Police dogs are police officers

Six things you should know about police dogs

Our four-legged employees are attracting great interest - and rightly so. We do not want to do without our “sniffers” and guard dogs, who support our work with their valuable services. Here we answer six common questions about our service dogs.

Many success stories have been written thanks to our service dogs. Behind this is a comprehensive education with a lot of playful work and endurance training.

As the head of service dogs, I get a lot of inquiries about our dogs. We always try to answer them as far as we can. However, it is unfortunately not always possible for us to meet all wishes. We would like to answer six particularly frequently asked questions about our service dogs at this point.

1. How do you become a police dog handler?

After completing the police school, you have to work as a police officer for at least two years. Of course, a great interest in dogs is assumed, and one should also be animal-loving, persistent and in good physical condition. The latter is required of our police officers anyway, as well as an exact working method and a great sense of duty.

In order to become a police dog handler, police officers must complete a multi-part aptitude test; this consists of an interview, a written exam and a practical test. Suitable employees who have gone through this procedure are then selected and are allowed to train and lead a service dog.

2. Can I buy a police dog?

No. Our service dogs belong to the police and are bought by the service dogs department. The police are the owner of the dog, and the handler is the owner of the animal.

3. Can the service dog handler take the dog home after work?

Yes. All service dogs live at home with the dog handler even after work and are integrated into family life there.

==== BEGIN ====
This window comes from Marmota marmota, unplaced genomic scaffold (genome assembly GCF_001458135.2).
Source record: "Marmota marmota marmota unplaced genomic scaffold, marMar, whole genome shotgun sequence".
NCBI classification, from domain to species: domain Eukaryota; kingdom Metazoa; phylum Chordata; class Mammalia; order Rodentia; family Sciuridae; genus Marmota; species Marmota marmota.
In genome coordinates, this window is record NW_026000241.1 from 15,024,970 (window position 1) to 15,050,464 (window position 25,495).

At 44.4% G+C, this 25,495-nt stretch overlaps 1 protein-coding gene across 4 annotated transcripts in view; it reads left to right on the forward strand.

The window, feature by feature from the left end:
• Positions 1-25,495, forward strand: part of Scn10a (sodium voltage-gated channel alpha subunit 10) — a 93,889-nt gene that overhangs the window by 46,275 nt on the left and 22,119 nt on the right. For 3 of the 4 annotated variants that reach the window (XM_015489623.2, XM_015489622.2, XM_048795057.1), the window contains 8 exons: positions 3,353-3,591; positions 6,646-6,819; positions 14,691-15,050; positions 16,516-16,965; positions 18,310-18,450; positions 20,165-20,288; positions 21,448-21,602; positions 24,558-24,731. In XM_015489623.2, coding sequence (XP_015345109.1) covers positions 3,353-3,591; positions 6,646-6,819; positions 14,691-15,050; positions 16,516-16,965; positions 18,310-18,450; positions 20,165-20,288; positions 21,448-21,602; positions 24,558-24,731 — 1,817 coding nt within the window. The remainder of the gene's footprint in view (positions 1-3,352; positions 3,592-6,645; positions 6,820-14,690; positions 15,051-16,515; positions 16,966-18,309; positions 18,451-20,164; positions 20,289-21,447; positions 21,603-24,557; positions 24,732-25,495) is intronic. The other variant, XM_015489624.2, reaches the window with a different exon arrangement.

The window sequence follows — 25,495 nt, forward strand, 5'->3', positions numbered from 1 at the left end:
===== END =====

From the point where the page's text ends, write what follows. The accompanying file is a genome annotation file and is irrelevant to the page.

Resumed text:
4. Is a drug sniffer dog made addicted?

No of course not. If the dog were to come into contact with drugs, it could be fatal for him and of course the well-being of our service dogs is very important to us. In training, the drug sniffer dog is conditioned to the smell of the drugs, which can be achieved with different methods. For example, drugs can be placed in the dog's toy so that it can smell the substances. The dog is always looking for its toy, which has been hidden by the trainer. The aim is for the dog to expect his toy as a reward when he “reports” drugs. That is why the dog is taught in play that he should take a position (sitting, sitting down or standing) when he smells the substance hidden in the toy. Once the dog is in position, his toy is thrown at him. Afterwards there is a lot of play. This is how the dog learns the desired behavior.

5. How long does it take to train a police dog?

The training of a service dog takes around two years. During this time the dog learns to follow tracks, to look for and track down people in buildings and in the forest, to find objects such as burglary tools or stolen goods in the area. The Schutzhund must also learn to bite in dangerous situations.

You can read how the training of a protection dog works in the series "From puppy to police dog".

6. What happens to the service dogs when they are old?

When a service dog is old and no longer operational, it stays with the handler and his family and can enjoy his life. On average, our dogs reach an age of 10 to 13 years.